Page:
Since 2007, applying postage for most mail has been extraordinarily easy. You buy one Forever Stamp and put it on. It doesn't matter if you bought the stamp five years ago. You don't have to think about what the current rate is. You don't have to see any numbers at all. It's just one letter, one stamp.
However this simple rule only applies for what the post office calls "standard-sized" letters. For most mail, that's fine, but there are a couple of rules that greeting cards often don't comply with, making you have to research why it got sent back and either guess how much to pay or else do math.
The first standard of standard mail is that a letter must weigh less than 1 oz. Unless you're using really cheap paper, this is about 4 sheets of letter-sized paper. Most greeting cards are thick cardstock and will be over this. You can guesstimate with a kitchen scale, but err on the heavy side as these are not accurate enough to be sure.
Assuming you are over, you have to pay extra postage. Currently, the fee is 24¢ per ounce over, although this will surely increase in the future. If you're not a big card person, just slapping an extra Forever Stamp is a safe bet which will cover it 2¾ times over and only donate 42¢ to the government unnecessarily. However, if you mail a lot of cards, it may be worth it to pick up some neato "Additional Ounce" stamps the next time you're at the post office to save a little money and add a little flair to your letters. Like Forever Stamps, Additional Ounce stamps will always cover an additional ounce no matter what they make the rate, while saving you money to buy over normal stamps. It's quite the handy stamp secret.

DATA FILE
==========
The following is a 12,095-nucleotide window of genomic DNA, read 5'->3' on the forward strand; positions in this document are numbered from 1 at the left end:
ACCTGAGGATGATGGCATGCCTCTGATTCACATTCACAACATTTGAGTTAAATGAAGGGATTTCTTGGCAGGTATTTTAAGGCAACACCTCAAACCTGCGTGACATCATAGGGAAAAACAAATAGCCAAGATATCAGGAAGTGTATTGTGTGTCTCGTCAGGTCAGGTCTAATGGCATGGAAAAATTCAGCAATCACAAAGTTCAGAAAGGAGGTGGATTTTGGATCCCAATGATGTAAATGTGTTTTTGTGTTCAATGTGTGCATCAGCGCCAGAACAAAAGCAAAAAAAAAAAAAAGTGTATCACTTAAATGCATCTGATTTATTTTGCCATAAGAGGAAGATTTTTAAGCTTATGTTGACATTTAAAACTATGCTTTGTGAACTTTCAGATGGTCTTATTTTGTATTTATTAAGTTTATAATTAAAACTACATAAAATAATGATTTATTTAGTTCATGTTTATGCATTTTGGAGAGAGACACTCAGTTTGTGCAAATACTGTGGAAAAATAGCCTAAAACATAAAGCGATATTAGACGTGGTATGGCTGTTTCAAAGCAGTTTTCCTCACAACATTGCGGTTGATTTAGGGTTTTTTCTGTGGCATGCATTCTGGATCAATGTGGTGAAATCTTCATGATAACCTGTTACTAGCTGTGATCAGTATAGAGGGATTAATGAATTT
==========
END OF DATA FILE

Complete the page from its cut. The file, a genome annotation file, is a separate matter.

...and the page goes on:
The other issue you might run into with cards are the size standards. A "standard-sized" envelope must not be more than 6⅛ inches tall and must have an aspect ratio of at least 1.3 (E.g., if your card is 5" tall, it must be at least 6½" long). I would guess neither of these size restrictions is an issue with most cards, but it's good to be aware of.
If you do have a large or square card, it instead becomes a "large envelope", also known as a "flat". These are quite a bit more expensive. Instead of the current 66¢ rate for letters, large envelopes cost $1.35 to mail. Assuming it's also at least 2 oz, that's $1.59 total.
Unfortunately, there is no simple "large envelope stamp". You have choose a less-ideal option:
- You can take the traditional method and track the current rates and buy stamps of various denominations to add up to it. You could do a Forever Stamp + an 85¢ semipostal + a 10¢ stamp; four 40¢ stamps; or two Forever Stamps + a 3¢ stamp + an Additional Ounce stamp; etc. You almost have to invest in a variety of stamps for this, but it is afterwards pretty efficient in both time and money, and it makes your letter pretty cool, in my opinion.
- You can take the letter to the post office and just buy exact postage there, although this is probably too much of a waste of time to consider.
- What most people with do: slap three Forever Stamps on there and just waste a whopping 39¢ per letter. You have too many other things to worry about to care about stamps.
The above is my understanding of the law. I am a lawyer, but I am not your lawyer. This post does not constitute legal advice. I make no warranty as to its accuracy or applicability to you. If you need a lawyer, get a lawyer. If you want me specifically, hire me.